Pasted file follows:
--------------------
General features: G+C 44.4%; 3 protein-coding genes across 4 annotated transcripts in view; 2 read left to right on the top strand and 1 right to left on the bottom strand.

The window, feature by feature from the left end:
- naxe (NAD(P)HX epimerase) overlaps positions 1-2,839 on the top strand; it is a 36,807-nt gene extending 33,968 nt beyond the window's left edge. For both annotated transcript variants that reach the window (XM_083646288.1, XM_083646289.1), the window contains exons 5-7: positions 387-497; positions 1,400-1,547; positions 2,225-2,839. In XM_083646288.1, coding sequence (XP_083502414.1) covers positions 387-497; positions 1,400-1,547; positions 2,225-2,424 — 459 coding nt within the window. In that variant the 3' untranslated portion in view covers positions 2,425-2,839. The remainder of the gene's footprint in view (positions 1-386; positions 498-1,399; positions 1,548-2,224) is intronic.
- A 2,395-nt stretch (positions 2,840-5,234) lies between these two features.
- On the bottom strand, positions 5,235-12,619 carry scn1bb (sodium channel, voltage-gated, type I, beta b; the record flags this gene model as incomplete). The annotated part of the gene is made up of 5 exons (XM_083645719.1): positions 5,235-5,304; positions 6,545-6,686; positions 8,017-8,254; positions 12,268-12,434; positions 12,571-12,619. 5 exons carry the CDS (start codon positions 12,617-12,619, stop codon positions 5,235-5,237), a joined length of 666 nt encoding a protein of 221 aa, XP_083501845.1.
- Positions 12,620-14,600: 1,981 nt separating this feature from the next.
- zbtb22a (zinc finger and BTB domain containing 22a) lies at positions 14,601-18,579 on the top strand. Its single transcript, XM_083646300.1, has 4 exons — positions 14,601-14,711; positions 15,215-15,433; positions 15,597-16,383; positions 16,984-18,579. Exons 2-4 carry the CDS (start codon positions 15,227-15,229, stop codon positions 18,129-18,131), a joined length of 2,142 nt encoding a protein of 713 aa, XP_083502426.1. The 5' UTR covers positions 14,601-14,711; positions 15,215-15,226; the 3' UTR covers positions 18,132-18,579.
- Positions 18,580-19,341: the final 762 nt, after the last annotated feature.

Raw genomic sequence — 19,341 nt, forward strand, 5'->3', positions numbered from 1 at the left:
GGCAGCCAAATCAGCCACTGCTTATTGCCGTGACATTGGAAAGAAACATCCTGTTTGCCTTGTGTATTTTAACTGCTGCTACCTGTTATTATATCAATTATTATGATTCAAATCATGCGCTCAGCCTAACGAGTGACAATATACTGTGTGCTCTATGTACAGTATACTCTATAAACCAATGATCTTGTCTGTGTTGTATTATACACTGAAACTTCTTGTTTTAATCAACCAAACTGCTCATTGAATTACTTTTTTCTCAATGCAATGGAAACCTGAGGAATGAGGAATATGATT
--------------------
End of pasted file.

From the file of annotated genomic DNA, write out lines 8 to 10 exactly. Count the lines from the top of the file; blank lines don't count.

- Positions 18,580-19,341: the final 762 nt, after the last annotated feature.

Raw genomic sequence — 19,341 nt, forward strand, 5'->3', positions numbered from 1 at the left:
GGCAGCCAAATCAGCCACTGCTTATTGCCGTGACATTGGAAAGAAACATCCTGTTTGCCTTGTGTATTTTAACTGCTGCTACCTGTTATTATATCAATTATTATGATTCAAATCATGCGCTCAGCCTAACGAGTGACAATATACTGTGTGCTCTATGTACAGTATACTCTATAAACCAATGATCTTGTCTGTGTTGTATTATACACTGAAACTTCTTGTTTTAATCAACCAAACTGCTCATTGAATTACTTTTTTCTCAATGCAATGGAAACCTGAGGAATGAGGAATATGATT